The Canadiens took the opener by a 2-1 scoreline on the back of Price’s 35-save performance and Paul Byron’s spectacular short-handed winner.
Tied 1-1 after 20 minutes Saturday, Toronto took its first lead of the series at 5:15 of the second period when Matthews — the Maurice (Rocket) Richard Trophy winner with an NHL-best 41 goals — buried a Justin Holl rebound on an odd-man rush.
Matthews, who also won 80 per cent of his faceoffs as part of his standout performance, had seven goals and 14 points in 10 games against Montreal, and has now scored 20 times in 26 combined career outings versus the Canadiens.
The Leafs’ struggling power play, which went 0 for 4 in Game 1 and also surrendered Byron’s highlight-reel effort, was thwarted on two more man-advantage opportunities thanks to big stops from Price on Matthews and Spezza before Marner dangled around the goaltender only to be denied by Joel Armia in the Canadiens’ crease.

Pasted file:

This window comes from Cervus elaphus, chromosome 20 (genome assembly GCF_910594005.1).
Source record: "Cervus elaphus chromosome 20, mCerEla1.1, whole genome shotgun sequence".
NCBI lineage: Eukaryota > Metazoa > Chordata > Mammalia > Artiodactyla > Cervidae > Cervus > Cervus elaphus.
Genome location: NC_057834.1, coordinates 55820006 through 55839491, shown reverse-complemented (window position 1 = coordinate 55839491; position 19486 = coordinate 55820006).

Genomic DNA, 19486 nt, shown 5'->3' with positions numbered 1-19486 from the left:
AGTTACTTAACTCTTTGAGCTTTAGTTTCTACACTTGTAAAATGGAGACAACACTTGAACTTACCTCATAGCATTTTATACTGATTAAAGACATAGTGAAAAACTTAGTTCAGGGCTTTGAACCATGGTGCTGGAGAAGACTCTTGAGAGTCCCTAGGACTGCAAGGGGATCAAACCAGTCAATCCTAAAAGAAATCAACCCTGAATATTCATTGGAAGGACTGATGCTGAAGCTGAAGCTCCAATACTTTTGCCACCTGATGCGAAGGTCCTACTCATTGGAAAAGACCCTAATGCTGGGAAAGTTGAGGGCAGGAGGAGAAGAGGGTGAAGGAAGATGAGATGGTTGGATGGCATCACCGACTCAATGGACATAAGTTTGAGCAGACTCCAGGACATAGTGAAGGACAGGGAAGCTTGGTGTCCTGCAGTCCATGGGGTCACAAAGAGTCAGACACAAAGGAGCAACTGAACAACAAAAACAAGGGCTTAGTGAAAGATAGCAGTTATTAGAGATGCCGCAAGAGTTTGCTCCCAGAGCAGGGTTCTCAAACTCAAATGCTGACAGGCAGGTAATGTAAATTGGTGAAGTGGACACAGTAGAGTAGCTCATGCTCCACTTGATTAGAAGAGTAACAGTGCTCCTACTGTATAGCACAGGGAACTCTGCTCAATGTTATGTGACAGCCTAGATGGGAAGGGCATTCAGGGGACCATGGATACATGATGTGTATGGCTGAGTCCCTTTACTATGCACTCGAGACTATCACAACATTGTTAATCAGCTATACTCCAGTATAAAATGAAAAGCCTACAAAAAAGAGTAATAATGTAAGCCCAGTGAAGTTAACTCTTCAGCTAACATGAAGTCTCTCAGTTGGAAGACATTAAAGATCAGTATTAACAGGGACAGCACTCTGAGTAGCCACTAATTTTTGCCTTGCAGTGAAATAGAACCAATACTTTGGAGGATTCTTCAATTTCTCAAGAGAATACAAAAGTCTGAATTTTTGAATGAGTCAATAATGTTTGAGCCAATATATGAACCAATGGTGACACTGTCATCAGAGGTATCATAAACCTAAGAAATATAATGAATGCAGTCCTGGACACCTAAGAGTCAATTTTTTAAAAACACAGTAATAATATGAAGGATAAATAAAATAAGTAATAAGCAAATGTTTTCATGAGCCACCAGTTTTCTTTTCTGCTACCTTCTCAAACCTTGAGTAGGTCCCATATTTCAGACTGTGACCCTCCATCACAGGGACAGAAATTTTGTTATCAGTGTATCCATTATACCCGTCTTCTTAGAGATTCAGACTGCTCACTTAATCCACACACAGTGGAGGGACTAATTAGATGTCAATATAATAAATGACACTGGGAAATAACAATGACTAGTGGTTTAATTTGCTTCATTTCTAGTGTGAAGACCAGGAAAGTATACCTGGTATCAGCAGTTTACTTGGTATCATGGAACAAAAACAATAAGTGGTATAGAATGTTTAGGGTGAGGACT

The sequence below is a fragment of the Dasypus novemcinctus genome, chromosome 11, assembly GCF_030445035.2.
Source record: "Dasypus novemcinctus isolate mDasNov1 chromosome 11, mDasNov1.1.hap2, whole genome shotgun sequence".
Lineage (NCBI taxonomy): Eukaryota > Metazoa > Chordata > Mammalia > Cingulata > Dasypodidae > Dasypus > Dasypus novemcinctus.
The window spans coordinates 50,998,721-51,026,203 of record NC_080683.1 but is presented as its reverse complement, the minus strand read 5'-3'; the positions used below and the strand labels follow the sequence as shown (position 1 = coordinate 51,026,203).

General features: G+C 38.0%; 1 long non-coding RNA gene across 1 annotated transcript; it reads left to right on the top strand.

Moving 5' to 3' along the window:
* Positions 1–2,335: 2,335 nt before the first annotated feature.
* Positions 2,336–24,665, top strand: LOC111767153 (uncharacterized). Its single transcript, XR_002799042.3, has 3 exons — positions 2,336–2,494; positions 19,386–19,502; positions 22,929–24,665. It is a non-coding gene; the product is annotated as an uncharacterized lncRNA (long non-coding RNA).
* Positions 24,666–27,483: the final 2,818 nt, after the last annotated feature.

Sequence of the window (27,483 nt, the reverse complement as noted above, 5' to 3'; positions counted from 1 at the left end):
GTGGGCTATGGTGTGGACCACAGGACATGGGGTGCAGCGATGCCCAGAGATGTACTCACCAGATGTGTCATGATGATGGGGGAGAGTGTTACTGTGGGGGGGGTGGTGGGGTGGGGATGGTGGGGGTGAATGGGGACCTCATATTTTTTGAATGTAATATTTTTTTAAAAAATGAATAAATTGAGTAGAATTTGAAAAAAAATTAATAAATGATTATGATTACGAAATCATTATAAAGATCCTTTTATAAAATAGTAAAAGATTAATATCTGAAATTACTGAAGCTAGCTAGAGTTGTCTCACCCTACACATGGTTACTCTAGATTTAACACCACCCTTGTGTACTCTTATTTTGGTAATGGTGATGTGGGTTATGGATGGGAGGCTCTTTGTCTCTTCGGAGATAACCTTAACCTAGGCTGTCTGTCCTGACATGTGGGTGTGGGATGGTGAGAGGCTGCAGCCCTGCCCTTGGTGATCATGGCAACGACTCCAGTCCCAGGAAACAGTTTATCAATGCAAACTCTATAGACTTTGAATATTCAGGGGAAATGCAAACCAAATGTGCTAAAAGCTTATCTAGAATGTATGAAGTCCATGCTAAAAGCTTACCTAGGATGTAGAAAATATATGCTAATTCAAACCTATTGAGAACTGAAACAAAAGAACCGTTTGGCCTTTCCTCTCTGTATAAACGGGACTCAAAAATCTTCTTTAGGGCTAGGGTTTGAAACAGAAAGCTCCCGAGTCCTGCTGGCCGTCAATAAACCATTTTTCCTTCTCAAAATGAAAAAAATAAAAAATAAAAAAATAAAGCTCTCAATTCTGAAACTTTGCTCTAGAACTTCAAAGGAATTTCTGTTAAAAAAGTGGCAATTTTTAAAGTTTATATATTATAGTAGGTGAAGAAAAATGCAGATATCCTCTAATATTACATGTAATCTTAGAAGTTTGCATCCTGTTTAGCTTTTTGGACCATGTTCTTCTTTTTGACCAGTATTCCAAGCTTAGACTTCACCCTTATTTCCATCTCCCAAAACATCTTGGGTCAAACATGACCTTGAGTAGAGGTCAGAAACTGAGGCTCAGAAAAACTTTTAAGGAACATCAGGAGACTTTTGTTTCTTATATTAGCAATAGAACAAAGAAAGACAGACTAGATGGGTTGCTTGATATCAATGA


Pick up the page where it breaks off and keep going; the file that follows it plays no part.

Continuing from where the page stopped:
But the North Division’s No. 1 seed got another crack when Kotkaniemi went off for cross-checking, and Sandin blasted a one-timer through a crowd for the rookie defenceman’s first-career playoff goal at 13:20.
Montreal interim head coach Dominique Ducharme curiously challenged for goalie interference on Joe Thornton despite there not appearing to be much contact, but the call stood after the referees took a long look.
Television cameras caught Canadiens GM Marc Bergevin in discussion with coaches in Montreal’s private suite in the aftermath of the goal, but Ducharme said he made the final decision.
“We could see clearly that Thornton was touching (Price’s) stick,” he said. “We had an angle where it was conclusive. It’s my call, but everyone agreed that we had to challenge it.”
“I didn’t know what the challenge was to be honest,” Sandin said. “Just hoping for them to call it a goal. I was a little nervous to be honest, because we were just talking about I haven’t scored in a year and a half or something like that.
The failed challenge handed Toronto another power play, although the Canadiens survived to only be down two heading to the third.